Immigration: A stripe across a license is not discrimination
To really deal with immigration, you have to face some realities.
The first: We are not sending 10 million illegal immigrants home.
The second: Nothing we do about those who are already here will matter if we do not make sure that we have the sieve that is our national border under control.
And third, there is no one size fits all solution, no matter what those who would rather opine than actually do anything say.
This country did not become embroiled in this debate in an afternoon of bad decisions. It is the result of years of passing the buck and refusing to do anything except make crowd-pleasing speeches to capture the Hispanic vote.
Anyone who actually suggested that anything be done was immediately labeled a racist who did not remember the proud history of the immigrant in the United States.
And that is how we got to 10 million and why there are some young people today who are illegal themselves -- even though they have lived a majority of their lives in the United States.
The problem is no politician wanted to be the one to talk about the hard truths of a solution.
But they are not the only ones avoiding reality.
The illegal immigrants who brought their children here and then proceeded not to get the citizenship papers they needed to be here legally -- in some cases for more than a decade -- aren't jumping up to take responsibility either.
And now, in North Carolina, we are arguing about a pink stripe across a license designating a person who is here illegally as someone who is here -- illegally.
And once again everybody misses the point.
First off, if we are going to offer a legal path to citizenship, we have to have a way to identify those who need to take it. And knowing who they are allows officials to help them along the way and allows this nation to get a handle on what kind of problem we really have.
Secondly, if someone is interested in pursuing citizenship, they need to step forward and get on the list.
There is no discrimination in that.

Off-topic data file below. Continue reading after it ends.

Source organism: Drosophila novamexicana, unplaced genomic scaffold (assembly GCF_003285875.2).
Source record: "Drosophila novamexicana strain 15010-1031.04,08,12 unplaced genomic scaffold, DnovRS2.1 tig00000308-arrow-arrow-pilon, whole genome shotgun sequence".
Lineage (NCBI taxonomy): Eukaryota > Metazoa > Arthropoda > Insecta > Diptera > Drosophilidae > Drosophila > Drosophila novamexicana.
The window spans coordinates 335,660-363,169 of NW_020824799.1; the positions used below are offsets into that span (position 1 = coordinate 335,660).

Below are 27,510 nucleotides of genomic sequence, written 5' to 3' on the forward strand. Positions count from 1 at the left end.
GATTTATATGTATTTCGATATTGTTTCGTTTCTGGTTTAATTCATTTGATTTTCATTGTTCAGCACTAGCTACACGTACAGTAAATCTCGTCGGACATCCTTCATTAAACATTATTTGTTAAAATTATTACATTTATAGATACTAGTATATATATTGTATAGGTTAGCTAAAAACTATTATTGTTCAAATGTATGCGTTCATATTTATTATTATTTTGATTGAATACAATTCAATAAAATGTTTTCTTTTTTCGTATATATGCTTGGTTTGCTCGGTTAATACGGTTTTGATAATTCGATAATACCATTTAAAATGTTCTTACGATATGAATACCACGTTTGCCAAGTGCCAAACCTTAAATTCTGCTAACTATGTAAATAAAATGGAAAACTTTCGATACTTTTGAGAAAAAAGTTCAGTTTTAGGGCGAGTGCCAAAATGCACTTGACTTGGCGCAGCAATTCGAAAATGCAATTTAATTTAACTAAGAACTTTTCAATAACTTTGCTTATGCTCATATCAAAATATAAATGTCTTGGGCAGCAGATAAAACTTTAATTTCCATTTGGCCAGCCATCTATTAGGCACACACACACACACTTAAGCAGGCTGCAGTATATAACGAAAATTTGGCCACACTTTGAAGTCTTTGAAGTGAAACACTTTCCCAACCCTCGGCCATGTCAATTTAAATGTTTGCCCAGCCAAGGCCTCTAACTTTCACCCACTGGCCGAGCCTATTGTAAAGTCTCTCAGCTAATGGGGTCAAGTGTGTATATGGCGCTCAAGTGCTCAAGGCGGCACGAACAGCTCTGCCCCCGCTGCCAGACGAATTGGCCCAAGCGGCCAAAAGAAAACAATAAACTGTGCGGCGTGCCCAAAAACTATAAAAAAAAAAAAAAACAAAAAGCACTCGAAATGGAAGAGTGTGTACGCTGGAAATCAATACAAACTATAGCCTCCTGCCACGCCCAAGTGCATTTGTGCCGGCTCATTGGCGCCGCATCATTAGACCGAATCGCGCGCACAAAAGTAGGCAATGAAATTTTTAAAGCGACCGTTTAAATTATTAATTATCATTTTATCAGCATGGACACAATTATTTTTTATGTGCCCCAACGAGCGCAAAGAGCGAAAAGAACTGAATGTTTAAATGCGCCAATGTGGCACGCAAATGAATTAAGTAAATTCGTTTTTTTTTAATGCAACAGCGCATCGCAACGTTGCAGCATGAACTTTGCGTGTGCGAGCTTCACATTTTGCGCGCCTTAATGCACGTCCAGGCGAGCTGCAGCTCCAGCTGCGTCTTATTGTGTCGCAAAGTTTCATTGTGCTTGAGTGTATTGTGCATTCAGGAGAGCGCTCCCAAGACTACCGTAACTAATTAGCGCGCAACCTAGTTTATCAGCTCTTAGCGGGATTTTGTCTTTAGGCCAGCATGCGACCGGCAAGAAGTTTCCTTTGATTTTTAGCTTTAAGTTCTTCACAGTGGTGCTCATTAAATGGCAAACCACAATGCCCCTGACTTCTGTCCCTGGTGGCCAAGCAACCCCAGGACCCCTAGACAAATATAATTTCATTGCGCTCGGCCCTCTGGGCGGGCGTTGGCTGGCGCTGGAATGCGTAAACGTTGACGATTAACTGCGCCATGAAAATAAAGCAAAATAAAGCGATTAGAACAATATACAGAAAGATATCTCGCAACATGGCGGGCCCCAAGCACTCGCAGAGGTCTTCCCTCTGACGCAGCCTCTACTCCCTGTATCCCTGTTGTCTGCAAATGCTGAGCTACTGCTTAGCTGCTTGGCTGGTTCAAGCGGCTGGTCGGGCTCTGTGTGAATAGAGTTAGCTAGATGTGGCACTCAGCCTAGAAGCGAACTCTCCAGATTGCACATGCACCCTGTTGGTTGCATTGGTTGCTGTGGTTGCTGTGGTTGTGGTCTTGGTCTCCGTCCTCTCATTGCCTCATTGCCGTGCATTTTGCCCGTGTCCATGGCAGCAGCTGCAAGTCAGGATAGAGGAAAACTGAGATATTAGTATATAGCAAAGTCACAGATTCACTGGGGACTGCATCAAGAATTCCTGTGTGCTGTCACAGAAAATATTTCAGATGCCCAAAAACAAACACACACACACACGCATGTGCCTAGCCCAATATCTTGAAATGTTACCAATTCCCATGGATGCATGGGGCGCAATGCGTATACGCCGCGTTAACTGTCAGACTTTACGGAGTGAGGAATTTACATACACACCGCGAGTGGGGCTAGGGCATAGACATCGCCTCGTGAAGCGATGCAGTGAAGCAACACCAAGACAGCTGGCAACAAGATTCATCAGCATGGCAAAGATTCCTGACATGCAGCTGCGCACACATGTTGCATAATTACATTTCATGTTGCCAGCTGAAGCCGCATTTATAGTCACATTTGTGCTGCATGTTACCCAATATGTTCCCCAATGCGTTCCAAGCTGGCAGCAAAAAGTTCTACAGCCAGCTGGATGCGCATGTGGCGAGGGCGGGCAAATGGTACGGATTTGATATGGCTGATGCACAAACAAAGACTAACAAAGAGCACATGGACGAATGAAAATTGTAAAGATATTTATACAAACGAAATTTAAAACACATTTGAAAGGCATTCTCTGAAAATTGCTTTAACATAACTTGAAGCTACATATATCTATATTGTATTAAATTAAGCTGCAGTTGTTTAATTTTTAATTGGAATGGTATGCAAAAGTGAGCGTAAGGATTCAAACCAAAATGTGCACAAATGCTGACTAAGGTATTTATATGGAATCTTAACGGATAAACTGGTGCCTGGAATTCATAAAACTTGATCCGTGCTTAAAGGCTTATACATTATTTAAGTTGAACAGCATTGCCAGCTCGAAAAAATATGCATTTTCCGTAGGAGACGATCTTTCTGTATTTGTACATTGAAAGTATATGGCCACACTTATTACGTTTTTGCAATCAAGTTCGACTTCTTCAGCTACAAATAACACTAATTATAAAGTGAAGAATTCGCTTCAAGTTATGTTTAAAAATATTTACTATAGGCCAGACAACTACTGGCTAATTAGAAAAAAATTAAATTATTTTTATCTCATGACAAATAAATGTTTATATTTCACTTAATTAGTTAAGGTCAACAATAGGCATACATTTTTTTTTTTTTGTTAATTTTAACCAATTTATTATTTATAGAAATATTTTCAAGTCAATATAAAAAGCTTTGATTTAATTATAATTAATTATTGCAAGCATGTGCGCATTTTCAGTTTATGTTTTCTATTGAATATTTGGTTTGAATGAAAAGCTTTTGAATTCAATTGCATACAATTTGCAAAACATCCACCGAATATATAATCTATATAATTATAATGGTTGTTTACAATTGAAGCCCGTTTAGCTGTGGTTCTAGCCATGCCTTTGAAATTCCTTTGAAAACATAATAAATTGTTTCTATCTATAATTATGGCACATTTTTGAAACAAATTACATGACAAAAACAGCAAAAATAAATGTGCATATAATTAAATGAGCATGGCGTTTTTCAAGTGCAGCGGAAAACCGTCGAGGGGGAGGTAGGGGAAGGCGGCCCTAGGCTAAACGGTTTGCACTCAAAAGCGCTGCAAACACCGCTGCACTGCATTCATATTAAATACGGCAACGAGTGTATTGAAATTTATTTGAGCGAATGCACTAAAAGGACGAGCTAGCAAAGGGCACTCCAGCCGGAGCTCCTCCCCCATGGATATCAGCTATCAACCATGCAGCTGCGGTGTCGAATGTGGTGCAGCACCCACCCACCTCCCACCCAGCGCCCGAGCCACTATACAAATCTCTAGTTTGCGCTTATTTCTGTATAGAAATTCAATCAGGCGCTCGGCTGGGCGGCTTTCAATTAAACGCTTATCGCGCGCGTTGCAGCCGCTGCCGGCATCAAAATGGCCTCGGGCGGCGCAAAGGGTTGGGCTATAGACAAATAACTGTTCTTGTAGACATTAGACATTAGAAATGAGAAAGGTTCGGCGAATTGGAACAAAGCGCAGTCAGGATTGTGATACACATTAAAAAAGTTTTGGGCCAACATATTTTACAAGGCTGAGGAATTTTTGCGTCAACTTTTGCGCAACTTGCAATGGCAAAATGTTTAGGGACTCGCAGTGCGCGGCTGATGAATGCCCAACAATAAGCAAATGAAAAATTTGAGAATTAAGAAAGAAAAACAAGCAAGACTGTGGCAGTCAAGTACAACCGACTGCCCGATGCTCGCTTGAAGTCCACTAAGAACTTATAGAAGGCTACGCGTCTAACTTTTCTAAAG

The sad reality about illegal immigration is that there are millions of people right now who are pursuing citizenship in the United States through legal means. They have learned the language, done the work and are waiting for their turn to take the oath.
They are proud of their journey and, honestly, are better aware of why being an American citizen is so special than some of those who were born here ever will be.
It demeans their efforts to make it easy for anyone to simply pop up and claim something they worked so hard for -- even if they were brought into this country through no fault of their own.
Citizenship should mean something -- and we should make sure it stays that way.
On the other hand, this is a nation of immigrants -- people who gave up everything and traveled across an ocean to give their families a better life. That is our history and one that we should cherish -- and respect.
And that means stopping the idiotic rhetoric that requiring a real path to citizenship -- along with fines and taxes as well as a requirement to learn our language -- is somehow a slap against that proud history.
Most of our ancestors came here the legal way -- and did the work to be citizens. And that is what we should require of anyone who wants to have that honor.
And yes, ladies and gentlemen, it is an honor.
So fighting over a stripe is yet another unfathomably stupid deviation from the real concern -- the time to think is over. No more promises. No more passing the buck.
Make the path. Consider not only the illegals, but those who have training and expertise they can offer this country. Welcome anyone, but demand that they do the work to earn their citizenship.
Offer farm worker visas or anything else that allows people to choose to come for only a short time and get those borders closed tight.
And then, vow that this really is the line in the sand and that the path is now set and that if someone breaks those rules, they will be sent home.
Speak frankly, respectfully, but with the truth as a touchstone.
And have the guts to say "no more" -- no matter what the political fallout might be.
Then and only then will the United States have a workable immigration policy.
Published in Editorials on February 23, 2013 10:35 PM